“The flies, which ought to be in transports of joy, sound merely cross. Nothing seems to be good enough for them. For miles around they have forsaken the meager droppings of the herbivores and flown like arrows to this gory festival. Why are they not singing? Perhaps their lives from cradle to grave, so to speak, are one long ecstasy, which I mistake. Perhaps the lives of animals too are one long ecstasy interrupted only at the moment when they know with full knowledge that the knife has found their secret... Perhaps if I talked less and gave myself more to sensation I would know more of ecstasy. Perhaps, on the other hand, if I stopped talking I would fall into panic, losing my hold on the world I know best. It strikes me that I am faced with a choice that flies do not have to make.”
_In the Heart of the Country_
First, the line "Perhaps the lives of the animals too are one long ecstasy interrupted only at the moment when they know with full knowledge that the knife has found their secret" is an example of the way language hits me viscerally. Granted, the passage itself is a bit visceral, but that an animal would have a secret (joy, living now) when they do nothing but live openly, makes my brain do odd things.
Second, the simplicity of "It strikes me that I am faced with a choice that flies do not have to make" may seem over the top with simplemindedness, but in this the characterization is fabulous. The character is not simple, quite the opposite, but she is so in tune with natural rhythms that it makes complete sense that her first impulse would be to equate herself with the fly, and only the second to separate.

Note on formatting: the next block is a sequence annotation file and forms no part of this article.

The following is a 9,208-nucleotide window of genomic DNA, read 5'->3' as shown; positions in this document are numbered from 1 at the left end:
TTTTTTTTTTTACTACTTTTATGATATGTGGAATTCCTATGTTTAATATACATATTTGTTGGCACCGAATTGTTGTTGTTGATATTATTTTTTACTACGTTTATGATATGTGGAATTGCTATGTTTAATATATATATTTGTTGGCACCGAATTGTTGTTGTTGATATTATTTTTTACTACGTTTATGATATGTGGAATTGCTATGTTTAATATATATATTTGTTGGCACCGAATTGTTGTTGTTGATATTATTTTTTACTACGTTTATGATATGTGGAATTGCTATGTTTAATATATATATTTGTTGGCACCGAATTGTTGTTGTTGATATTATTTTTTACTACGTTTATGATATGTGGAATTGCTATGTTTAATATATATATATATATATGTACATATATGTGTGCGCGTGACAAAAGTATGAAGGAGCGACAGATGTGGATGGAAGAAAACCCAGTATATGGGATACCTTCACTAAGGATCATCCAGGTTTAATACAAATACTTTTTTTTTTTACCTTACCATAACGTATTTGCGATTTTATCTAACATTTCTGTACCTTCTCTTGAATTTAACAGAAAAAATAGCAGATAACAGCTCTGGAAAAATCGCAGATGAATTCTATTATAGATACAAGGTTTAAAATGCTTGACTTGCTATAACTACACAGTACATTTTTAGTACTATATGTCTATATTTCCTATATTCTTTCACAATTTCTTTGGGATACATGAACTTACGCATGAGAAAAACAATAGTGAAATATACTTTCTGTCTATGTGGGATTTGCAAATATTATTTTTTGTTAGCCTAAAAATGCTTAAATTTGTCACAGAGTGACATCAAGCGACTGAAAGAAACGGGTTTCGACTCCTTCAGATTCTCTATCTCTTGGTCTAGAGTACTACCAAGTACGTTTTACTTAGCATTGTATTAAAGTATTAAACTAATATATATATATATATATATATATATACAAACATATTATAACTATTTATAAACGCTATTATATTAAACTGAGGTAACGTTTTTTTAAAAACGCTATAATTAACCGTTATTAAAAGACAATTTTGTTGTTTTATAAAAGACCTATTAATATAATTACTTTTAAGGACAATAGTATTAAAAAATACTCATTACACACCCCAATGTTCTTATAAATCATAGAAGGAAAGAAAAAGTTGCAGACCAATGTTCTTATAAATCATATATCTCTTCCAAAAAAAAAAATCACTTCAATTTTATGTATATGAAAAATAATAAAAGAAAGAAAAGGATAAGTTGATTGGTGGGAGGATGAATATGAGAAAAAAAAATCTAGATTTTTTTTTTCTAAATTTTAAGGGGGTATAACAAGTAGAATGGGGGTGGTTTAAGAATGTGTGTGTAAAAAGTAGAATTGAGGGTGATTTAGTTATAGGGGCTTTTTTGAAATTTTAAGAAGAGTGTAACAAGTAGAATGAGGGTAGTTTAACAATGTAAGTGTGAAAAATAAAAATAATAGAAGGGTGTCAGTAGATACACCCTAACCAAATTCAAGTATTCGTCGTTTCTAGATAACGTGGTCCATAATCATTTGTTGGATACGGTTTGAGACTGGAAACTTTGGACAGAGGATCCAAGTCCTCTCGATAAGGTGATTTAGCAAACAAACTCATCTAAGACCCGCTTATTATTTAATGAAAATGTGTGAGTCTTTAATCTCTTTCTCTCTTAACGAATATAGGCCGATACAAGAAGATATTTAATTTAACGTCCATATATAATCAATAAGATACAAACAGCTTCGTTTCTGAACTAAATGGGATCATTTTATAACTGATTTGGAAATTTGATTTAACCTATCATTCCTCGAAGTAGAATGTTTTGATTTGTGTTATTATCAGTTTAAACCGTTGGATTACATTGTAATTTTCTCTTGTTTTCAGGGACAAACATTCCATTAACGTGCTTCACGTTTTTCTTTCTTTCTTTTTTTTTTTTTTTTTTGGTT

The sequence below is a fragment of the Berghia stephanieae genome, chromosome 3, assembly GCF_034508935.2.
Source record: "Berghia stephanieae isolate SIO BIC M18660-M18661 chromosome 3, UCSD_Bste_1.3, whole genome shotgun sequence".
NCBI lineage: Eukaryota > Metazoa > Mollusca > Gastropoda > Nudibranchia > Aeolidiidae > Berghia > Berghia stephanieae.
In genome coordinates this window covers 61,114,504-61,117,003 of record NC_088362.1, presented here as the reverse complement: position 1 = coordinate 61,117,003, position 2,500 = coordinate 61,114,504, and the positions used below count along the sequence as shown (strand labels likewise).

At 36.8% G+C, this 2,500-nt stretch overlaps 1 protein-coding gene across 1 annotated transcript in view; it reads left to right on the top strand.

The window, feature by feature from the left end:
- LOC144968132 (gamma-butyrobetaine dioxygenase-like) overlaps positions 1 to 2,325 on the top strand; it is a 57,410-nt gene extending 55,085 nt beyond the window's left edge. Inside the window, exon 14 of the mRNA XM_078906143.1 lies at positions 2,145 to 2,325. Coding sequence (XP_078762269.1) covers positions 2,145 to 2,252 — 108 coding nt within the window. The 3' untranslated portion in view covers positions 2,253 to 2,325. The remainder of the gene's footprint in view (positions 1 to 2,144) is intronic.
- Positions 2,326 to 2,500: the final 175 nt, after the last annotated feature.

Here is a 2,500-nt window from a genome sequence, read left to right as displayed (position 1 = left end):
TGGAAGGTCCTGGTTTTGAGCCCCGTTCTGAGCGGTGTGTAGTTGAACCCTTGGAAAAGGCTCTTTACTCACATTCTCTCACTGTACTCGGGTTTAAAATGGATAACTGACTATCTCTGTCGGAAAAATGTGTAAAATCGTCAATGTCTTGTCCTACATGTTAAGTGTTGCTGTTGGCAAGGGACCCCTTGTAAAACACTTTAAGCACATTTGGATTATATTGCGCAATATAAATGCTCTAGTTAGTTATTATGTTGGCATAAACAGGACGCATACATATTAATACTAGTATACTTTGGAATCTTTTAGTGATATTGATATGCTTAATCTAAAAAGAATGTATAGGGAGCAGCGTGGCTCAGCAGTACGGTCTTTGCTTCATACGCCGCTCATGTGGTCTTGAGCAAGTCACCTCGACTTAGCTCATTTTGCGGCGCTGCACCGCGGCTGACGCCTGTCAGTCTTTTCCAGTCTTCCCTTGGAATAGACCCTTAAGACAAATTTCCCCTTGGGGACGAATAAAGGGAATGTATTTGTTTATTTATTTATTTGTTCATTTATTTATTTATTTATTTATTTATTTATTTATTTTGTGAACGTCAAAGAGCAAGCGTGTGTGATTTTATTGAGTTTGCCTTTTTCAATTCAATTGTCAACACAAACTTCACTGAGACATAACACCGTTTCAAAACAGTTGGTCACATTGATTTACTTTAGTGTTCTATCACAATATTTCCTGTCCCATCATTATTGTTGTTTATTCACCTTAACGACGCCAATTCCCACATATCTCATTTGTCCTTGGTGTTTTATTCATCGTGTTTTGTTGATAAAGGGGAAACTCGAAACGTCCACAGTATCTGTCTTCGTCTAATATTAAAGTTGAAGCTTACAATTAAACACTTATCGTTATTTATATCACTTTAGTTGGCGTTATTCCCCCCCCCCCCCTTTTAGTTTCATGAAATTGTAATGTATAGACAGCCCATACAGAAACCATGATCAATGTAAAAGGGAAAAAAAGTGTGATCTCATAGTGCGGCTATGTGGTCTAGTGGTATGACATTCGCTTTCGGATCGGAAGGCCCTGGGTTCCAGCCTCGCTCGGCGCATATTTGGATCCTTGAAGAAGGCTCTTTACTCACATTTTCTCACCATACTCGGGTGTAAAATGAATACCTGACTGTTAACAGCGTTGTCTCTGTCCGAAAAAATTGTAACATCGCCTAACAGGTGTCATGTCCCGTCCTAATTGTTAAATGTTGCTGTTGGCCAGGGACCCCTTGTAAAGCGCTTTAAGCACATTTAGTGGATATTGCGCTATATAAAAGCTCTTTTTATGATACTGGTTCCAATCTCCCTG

Ever since reading _Disgrace_ way back when in some undergraduate course, I have allowed myself the pleasure of picking up a Coetzee book as they come to me. As in, I do not go looking for them, but when they find me the excitement is palatable. I never walk away empty-handed. He teaches. More so in the older writing than new fare like _Elizabeth Costello_ (which was fine in it's own right, but not transcendent - think beach fare for thinking people who need a bit of a break from thinking. I suppose some would challenge me on this, but I’m comparing the book to other Coetzee books, not to literature in general).
While I could consume each book in turn, then I would have nothing to look forward to. I parse out those I find great in this way. Proust, Hemingway, Woolf, Stein, Plath (I’ve not read _Arial_ yet). I suppose I could think of writers more contemporary (for example I haven't yet dived into Matthea Harvey's new book either and I got it months ago), maybe Charles Simic, though nothing of his delighted me so much as _The World Doesn't End_, so he may be falling off the list.
I found _In the Heart of the Country_ in the free book bin in the library basement. The copy is 25 years old and has not held up well. The first thirty pages keep falling out.
Tuesday, February 12, 2008
Posted by ejcolen at 7:30 AM No comments:
Labels: coetzee, ecstasy, flies, found books, in the heart of the country, patience
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